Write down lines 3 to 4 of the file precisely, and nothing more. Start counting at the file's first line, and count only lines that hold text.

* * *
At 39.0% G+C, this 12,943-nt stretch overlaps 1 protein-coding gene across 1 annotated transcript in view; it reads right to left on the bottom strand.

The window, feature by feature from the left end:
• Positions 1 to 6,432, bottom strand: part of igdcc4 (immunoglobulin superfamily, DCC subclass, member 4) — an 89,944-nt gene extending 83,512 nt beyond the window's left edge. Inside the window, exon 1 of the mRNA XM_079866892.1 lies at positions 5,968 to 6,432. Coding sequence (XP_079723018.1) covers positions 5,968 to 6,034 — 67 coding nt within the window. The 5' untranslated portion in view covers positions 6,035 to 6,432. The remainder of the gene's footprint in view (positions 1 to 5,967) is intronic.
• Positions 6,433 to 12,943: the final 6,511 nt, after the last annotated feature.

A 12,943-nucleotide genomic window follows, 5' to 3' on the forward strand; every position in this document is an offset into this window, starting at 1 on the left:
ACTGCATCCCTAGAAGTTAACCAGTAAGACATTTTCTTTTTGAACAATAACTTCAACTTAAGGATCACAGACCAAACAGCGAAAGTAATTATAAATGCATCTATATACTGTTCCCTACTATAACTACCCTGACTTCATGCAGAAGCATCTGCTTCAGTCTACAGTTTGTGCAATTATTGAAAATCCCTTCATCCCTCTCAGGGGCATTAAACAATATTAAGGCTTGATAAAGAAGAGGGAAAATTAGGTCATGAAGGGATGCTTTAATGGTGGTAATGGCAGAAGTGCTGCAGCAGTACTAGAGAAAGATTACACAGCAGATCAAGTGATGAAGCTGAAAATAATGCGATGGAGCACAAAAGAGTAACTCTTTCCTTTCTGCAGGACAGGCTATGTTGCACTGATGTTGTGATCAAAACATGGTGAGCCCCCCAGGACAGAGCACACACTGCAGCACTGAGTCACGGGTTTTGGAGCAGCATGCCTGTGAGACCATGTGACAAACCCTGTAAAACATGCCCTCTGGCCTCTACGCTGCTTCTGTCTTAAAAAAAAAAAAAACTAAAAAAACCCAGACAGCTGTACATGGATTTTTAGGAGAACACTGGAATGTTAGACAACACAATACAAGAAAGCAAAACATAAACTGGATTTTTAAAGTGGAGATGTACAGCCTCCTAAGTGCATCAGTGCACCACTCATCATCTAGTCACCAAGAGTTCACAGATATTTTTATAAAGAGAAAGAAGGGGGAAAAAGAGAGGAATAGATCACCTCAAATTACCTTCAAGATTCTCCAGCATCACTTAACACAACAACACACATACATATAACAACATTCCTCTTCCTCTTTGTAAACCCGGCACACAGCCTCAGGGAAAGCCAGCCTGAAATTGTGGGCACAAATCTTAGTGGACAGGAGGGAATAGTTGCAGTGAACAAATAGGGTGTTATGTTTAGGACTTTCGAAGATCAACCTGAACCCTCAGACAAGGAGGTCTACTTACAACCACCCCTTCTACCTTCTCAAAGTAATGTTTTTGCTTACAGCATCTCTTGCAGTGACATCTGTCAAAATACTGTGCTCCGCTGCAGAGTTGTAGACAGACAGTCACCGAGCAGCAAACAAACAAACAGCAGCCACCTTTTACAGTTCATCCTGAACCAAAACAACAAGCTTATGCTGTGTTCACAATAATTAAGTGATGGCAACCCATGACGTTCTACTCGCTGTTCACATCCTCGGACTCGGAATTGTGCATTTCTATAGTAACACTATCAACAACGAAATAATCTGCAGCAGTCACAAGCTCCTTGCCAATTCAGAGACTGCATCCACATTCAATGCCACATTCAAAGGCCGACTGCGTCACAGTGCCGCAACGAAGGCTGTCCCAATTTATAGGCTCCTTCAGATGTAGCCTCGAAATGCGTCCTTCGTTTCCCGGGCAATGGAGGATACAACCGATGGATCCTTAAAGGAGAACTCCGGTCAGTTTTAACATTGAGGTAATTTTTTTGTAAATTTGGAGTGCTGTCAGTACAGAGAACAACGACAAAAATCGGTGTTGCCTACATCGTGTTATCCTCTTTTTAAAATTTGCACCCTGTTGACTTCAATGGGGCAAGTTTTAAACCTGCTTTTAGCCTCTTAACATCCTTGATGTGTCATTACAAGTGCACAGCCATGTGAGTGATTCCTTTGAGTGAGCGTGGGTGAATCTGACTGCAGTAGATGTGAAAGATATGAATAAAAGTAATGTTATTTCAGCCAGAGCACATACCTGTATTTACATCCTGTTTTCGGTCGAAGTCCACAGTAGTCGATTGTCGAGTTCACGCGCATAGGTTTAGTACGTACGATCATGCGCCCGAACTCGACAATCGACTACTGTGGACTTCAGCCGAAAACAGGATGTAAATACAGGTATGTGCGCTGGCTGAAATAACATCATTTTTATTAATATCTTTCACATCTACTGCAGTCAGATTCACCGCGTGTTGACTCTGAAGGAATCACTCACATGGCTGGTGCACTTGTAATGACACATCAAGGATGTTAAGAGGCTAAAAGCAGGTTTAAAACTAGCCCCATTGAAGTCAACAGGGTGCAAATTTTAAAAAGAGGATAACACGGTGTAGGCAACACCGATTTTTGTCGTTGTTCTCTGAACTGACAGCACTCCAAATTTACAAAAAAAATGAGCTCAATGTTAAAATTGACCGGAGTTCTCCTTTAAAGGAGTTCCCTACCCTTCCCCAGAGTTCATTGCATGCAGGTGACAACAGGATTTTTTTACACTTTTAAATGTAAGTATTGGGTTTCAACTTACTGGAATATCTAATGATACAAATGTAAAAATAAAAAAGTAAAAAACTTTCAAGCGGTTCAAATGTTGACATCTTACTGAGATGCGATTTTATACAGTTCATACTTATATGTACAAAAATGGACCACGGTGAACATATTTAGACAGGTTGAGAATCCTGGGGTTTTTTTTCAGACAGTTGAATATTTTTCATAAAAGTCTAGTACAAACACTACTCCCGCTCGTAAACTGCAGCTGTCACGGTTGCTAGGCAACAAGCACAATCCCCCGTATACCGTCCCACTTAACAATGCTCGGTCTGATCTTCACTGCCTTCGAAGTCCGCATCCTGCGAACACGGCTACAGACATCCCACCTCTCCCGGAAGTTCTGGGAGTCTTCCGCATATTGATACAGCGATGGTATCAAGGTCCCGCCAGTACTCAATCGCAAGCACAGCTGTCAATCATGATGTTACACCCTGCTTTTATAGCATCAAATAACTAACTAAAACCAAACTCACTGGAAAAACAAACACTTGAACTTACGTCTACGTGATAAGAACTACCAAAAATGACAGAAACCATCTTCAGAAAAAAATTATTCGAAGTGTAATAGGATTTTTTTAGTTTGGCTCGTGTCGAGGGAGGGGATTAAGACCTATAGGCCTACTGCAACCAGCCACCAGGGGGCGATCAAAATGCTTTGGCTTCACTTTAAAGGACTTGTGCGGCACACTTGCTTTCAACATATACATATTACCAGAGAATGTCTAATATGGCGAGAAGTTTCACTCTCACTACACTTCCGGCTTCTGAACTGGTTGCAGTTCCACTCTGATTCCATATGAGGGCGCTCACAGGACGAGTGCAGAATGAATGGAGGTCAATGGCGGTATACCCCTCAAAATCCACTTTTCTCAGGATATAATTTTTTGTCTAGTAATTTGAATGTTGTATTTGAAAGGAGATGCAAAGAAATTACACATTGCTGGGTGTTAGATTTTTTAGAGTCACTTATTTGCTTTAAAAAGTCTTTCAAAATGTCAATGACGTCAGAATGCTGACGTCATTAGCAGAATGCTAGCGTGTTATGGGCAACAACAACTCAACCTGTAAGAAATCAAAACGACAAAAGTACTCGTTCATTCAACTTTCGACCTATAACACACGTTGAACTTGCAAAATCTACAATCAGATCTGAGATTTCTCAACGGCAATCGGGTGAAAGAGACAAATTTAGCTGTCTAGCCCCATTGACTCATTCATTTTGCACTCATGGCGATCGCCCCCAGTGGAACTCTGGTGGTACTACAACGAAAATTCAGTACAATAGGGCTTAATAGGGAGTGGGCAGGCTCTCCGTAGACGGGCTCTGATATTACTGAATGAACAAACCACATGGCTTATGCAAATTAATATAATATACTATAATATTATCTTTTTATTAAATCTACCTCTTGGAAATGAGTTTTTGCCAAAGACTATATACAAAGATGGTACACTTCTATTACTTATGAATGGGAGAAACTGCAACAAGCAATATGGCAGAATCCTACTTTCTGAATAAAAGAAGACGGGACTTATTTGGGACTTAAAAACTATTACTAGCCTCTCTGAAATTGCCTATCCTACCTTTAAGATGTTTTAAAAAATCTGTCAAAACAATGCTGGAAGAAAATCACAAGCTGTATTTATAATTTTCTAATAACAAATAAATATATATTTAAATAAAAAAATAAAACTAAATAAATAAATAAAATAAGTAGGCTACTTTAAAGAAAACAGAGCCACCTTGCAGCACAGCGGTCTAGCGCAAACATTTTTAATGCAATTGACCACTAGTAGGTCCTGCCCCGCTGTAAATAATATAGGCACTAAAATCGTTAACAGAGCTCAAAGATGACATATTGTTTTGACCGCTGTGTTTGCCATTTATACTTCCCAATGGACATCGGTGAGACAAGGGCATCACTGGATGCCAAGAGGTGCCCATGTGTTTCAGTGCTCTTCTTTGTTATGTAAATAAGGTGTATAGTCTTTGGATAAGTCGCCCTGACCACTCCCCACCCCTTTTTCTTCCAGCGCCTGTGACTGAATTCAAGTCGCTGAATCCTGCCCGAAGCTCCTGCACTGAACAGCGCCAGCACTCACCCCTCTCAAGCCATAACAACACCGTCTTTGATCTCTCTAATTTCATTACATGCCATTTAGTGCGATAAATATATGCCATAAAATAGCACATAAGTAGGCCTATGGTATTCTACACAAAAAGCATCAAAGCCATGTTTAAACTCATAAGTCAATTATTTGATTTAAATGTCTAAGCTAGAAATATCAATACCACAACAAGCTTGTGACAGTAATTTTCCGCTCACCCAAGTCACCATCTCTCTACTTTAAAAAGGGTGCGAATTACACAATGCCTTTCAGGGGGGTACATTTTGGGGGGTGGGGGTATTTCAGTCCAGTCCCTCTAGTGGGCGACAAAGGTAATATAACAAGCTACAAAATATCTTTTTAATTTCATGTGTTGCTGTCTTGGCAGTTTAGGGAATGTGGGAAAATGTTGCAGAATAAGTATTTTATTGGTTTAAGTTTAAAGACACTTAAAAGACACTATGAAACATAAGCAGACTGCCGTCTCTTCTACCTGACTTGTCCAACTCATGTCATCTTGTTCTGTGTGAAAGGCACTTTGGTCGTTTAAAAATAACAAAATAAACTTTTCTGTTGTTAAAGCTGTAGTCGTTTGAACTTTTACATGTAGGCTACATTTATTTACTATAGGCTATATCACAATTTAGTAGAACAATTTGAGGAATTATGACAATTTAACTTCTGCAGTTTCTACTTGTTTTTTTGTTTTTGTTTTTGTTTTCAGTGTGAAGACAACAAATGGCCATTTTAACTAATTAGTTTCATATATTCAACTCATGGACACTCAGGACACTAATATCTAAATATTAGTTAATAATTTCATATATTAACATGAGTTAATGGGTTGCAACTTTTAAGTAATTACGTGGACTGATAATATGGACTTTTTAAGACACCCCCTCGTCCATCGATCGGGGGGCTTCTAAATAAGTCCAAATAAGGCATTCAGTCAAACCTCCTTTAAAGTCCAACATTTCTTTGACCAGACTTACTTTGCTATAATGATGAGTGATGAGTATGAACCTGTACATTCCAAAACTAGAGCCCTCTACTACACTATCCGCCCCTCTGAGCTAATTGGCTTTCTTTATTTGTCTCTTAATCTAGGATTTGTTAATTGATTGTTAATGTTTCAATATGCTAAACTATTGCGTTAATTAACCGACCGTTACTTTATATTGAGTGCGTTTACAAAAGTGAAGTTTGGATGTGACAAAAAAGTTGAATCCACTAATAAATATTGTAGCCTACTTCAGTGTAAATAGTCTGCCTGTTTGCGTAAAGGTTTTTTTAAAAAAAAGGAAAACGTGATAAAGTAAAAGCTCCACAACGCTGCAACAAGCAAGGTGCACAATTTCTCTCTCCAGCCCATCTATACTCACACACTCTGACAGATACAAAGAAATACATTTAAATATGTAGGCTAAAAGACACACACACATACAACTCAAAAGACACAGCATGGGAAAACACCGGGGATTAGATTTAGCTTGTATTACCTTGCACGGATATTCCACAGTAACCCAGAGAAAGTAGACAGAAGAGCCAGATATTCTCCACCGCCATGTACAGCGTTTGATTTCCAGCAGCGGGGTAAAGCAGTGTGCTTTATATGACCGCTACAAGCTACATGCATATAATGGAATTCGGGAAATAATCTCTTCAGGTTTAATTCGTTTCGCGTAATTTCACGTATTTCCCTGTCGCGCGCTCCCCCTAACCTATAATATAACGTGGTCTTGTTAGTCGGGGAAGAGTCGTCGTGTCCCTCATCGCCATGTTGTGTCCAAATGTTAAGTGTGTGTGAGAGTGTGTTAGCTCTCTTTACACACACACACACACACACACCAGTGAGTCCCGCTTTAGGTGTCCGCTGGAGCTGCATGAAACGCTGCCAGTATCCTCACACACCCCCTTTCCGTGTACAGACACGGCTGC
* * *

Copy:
• Positions 1 to 6,432, bottom strand: part of igdcc4 (immunoglobulin superfamily, DCC subclass, member 4) — an 89,944-nt gene extending 83,512 nt beyond the window's left edge. Inside the window, exon 1 of the mRNA XM_079866892.1 lies at positions 5,968 to 6,432. Coding sequence (XP_079723018.1) covers positions 5,968 to 6,034 — 67 coding nt within the window. The 5' untranslated portion in view covers positions 6,035 to 6,432. The remainder of the gene's footprint in view (positions 1 to 5,967) is intronic.
• Positions 6,433 to 12,943: the final 6,511 nt, after the last annotated feature.